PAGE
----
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make.pl Opera utilities
This patch to sawfish allows it to interactively scroll the workspace by moving the viewport, not only by a screenfull as before, but by quarter screenfulls or even any distance you specify.  This makes it intuitively clearer that a viewport is only a means of looking at a workspace which is potentially much larger than the screen.

The screenshot shows a pager, i.e. a map, of a 2x3 workspace.  While before you could only see one of those six gridded cells, now you can move your viewport anywhere.  The light viewport would be useful for seeing the active window, which is positioned across four normal viewports.

You achieve that by preceding the call to the viewport moving functions with an emacs-style prefix argument.  This is a feature that sawfish has long had, but it lacked commands to enable you to set it.  This patch adds four kinds of commands for that:

  • The universal arg, which is implicitly 4, 16, 64, ...  It increases everytime you call it.  Viewport moving interprets this as a quarter screenfull for everytime it's called.
  • One for prompting you for it, which can be bound to a key or placed in a menu.  Viewport moving interprets this as the number of pixels to move.  (This one is also useful when you've used one of the other three, but want to edit or unset the prefix-arg.)
  • Digit argument, which looks at the event that called it.  It should be bound to ten key-combinations containing digits.  The result is adding a digit to the end of the number every time you call it.  The effect here is the same as for the previous one.
  • Negation of the prefix argument or -1.  Not really useful for viewport moving.
These prefix commands are of course generally useful.  Workspace scrolling is only one application of this.  Other commands (not only) in the viewport module, like activate-viewport-row, already made use of the prefix argument.  And in the future we're sure to see other uses.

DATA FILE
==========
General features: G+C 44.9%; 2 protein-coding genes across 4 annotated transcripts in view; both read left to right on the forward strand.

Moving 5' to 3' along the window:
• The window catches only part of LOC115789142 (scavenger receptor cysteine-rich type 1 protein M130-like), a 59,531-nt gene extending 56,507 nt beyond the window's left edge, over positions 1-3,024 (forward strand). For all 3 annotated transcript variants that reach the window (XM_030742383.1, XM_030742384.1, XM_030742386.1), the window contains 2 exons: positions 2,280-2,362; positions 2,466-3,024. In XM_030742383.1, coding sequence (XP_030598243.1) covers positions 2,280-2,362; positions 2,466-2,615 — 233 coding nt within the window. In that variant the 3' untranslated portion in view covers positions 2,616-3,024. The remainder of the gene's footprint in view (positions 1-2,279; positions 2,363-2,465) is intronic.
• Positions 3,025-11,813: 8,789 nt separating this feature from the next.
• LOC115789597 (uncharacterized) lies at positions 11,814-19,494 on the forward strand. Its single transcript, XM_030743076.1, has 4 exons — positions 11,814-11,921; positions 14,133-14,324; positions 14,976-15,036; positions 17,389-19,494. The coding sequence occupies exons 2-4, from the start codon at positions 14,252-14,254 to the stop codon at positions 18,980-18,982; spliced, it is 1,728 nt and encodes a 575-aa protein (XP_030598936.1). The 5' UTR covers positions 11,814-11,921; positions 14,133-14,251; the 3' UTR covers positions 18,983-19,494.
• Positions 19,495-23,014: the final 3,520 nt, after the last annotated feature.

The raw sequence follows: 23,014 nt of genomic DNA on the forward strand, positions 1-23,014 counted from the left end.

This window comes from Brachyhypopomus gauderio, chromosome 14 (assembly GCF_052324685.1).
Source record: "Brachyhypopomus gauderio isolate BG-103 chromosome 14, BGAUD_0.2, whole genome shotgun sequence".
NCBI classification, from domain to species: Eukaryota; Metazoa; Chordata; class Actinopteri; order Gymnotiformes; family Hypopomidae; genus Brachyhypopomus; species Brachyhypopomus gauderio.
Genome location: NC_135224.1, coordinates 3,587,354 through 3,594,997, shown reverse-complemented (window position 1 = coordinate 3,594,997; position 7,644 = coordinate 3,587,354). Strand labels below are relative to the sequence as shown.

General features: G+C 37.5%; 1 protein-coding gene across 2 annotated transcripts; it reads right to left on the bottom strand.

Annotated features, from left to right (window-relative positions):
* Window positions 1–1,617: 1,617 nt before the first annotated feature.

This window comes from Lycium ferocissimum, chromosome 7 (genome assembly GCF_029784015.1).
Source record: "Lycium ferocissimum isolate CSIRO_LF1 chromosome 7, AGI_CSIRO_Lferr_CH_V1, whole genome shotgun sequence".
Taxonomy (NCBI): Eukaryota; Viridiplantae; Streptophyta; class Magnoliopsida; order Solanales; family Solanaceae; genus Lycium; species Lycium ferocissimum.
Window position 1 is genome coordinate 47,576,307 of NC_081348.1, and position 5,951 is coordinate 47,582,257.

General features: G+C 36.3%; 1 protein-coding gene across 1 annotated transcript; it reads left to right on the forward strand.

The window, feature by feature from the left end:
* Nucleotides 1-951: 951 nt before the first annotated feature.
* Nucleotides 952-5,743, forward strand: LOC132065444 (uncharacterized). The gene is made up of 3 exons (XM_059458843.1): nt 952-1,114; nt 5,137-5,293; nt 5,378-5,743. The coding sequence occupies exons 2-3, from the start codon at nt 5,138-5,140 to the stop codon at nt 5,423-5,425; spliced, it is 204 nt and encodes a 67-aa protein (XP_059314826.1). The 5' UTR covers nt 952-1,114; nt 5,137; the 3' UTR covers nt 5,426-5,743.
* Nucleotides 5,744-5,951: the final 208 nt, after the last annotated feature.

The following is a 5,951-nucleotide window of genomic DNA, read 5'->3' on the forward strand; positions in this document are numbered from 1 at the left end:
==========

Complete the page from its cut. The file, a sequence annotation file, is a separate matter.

move-viewport.patch.gz (2kB)
move-viewport.tar.gz (whole files, 10kB)


Go to the right spot:
cd sawfish-1.0.1-build-directory
configure	# unless you already have
Unpack the archive with:
gzip -dc path-to-this-file/move-viewport.patch.gz | patch -p1
Build it:
Install it as root:
make install

Private Installation

This is instead of the above.  Go to the right spot:
cd ~/.sawfish
Unpack the archive with one of:
tar xzf move-viewport.tar.gz
gzip -dc move-viewport.tar.gz | tar xf -
Originally not, but as of sawfish 1.0.1 I had problems with this latter procedure.  Sawfish stubbornly continued loading the standard commands.jlc.  That might have been due to something unrelated?


You can use the GUI to assign the functions you see below to key-combinations of your liking.

Or, in your resource file you could add something like:

(require 'sawfish.wm.commands)
(bind-keys global-keymap
	   "W-Left"	'move-viewport-left
	   "W-Right"	'move-viewport-right
	   "W-Up"	'move-viewport-up
	   "W-Down"	'move-viewport-down

	   "W-p"	'set-prefix-arg
	   "W-0"	'numeric-arg
	   "W-1"	'numeric-arg
	   "W-2"	'numeric-arg
	   "W-3"	'numeric-arg
	   "W-4"	'numeric-arg
	   "W-5"	'numeric-arg
	   "W-6"	'numeric-arg
	   "W-7"	'numeric-arg
	   "W-8"	'numeric-arg
	   "W-9"	'numeric-arg
	   "W--"	'negative-arg
	   "W-u"	'universal-arg)
Or you may just want to put the prefix commands on a menu:
(rplacd (cdr root-menu)
         `(("Prefix Arg" set-prefix-arg)
	   ("Universal Arg" universal-arg)
	   ,@(cddr root-menu)))
The configuration proposed above binds quite a few key-combinations to your window-manager modifier key.  If that is set to something like meta, then the above will steal useful key-combinations from applications (emacs uses these).  You should set keys that you won't miss elsewhere, and the numeric-args must end in a digit.

Programming Advice

There are four ways of passing a number to a command as shown by the following spec letters:
  • p - when the command needs a number that sensibly defaults to 1, as in a repeat count
  • N - when the command needs a number
  • P - when the command needs a flag (arg present or not) and/or wants to distinguish the universal argument
  • n - like N but less flexible, so it shouldn't be used
(Last modified 2002-09-09)